• Look: The IV insertion site should be uncovered, dry, and without redness.
  • Compare: The IV insertion site and surrounding tissue should be the same size as the opposite extremity without swelling.

Improve IV Protection with I.V. House

When creating healthcare products, I.V. House strives to solve problems for both the patient and the nurses helping them. Our products help prevent accidental dislodgement and IV site injuries while improving IV securement, protection, and site access.

Order samples to see the difference I.V. House products can make for your patients:

  • The TLC® Splint is an ergonomically designed alternative to standard IV armboards. It stabilizes the joint while providing access for faster visual and manual assessments.
  • The I.V. House UltraDome® secures and protects the IV catheter and loop of tubing to prevent bumps and snags that lead to dislodgement.
  • The I.V. House UltraDressing® has a soft fabric wrap to reduce tape usage that can lead to skin damage including epidermal stripping.

Curious about I.V. House products? See what our customers say about the entire I.V. House product portfolio or order samples now!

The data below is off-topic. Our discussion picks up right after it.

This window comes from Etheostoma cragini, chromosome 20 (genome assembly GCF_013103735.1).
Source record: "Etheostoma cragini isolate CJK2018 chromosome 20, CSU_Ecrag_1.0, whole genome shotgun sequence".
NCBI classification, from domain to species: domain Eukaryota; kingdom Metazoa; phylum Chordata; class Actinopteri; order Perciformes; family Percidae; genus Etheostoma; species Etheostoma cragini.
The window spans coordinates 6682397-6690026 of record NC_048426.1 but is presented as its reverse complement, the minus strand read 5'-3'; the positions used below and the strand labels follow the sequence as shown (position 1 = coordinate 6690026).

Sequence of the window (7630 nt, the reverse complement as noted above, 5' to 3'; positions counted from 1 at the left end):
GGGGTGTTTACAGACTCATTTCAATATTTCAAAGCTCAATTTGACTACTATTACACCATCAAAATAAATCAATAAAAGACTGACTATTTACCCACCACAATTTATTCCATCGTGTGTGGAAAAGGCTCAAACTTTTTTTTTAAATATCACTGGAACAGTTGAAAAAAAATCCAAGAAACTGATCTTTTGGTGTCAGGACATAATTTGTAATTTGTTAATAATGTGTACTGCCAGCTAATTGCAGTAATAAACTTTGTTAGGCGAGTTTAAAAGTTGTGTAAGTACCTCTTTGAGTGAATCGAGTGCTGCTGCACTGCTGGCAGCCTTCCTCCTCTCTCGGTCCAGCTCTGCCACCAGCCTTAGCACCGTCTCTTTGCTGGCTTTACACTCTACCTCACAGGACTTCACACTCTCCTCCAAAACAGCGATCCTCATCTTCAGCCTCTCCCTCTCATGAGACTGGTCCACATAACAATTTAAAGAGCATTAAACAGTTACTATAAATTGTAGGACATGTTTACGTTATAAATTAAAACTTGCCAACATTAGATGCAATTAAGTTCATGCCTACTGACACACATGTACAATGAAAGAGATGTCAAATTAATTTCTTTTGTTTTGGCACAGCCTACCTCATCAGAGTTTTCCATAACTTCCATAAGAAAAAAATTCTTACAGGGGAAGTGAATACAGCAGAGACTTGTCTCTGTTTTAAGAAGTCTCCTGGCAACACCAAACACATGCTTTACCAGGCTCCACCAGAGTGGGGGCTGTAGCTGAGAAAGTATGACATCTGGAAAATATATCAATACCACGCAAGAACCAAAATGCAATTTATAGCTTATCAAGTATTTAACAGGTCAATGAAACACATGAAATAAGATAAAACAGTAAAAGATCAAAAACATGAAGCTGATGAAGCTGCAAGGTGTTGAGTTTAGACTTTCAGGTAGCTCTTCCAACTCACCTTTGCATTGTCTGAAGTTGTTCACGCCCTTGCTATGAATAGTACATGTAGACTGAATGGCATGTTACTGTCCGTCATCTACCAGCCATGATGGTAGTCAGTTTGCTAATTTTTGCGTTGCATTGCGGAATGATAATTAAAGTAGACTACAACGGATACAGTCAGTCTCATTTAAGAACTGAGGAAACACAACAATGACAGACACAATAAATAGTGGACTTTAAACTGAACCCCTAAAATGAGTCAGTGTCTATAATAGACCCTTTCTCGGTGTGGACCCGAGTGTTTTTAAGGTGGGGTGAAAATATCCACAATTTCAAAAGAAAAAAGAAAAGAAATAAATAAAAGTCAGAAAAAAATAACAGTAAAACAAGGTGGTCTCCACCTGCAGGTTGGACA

1. Vascular Access Educator’s Survey Finds IV Tubing Dislodgment Occurs Frequently, Threatening Patient Safety, Cision PR Newswire, PICC Excellence, Dowling, Liz, Moreau, Nancy, (2017) Accessed June 12, 2018
  2. Accepted but Unacceptable, Peripheral IV Catheter Failure. (2015). Journal of Infusion Nursing, Vol 38, No.
  3. Improving Vascular Access Outcomes and Enhancing Practice. (2018). Journal of Infusion Nursing, Vol. 41, No. 6
  4. Impact and Safety Associated with Accidental Dislodgment of Vascular Access Devices: A Survey of Professions, Settings, and Devices. (2018). The Journal of the Association for Vascular Access, Vol. 23 No. 4
  5. Infusion Nurses Society Textbook: Infusion Nursing: An Evidence-Based Approach, Pages 430-431, 464-465, 561 & 580. 2010 Ed. 3, Saunders/Elsevier, St. Louis, MO
  6. Cincinnati Children’s Hospital Medical Center, TLC For Safety Touch, Look and Compare poster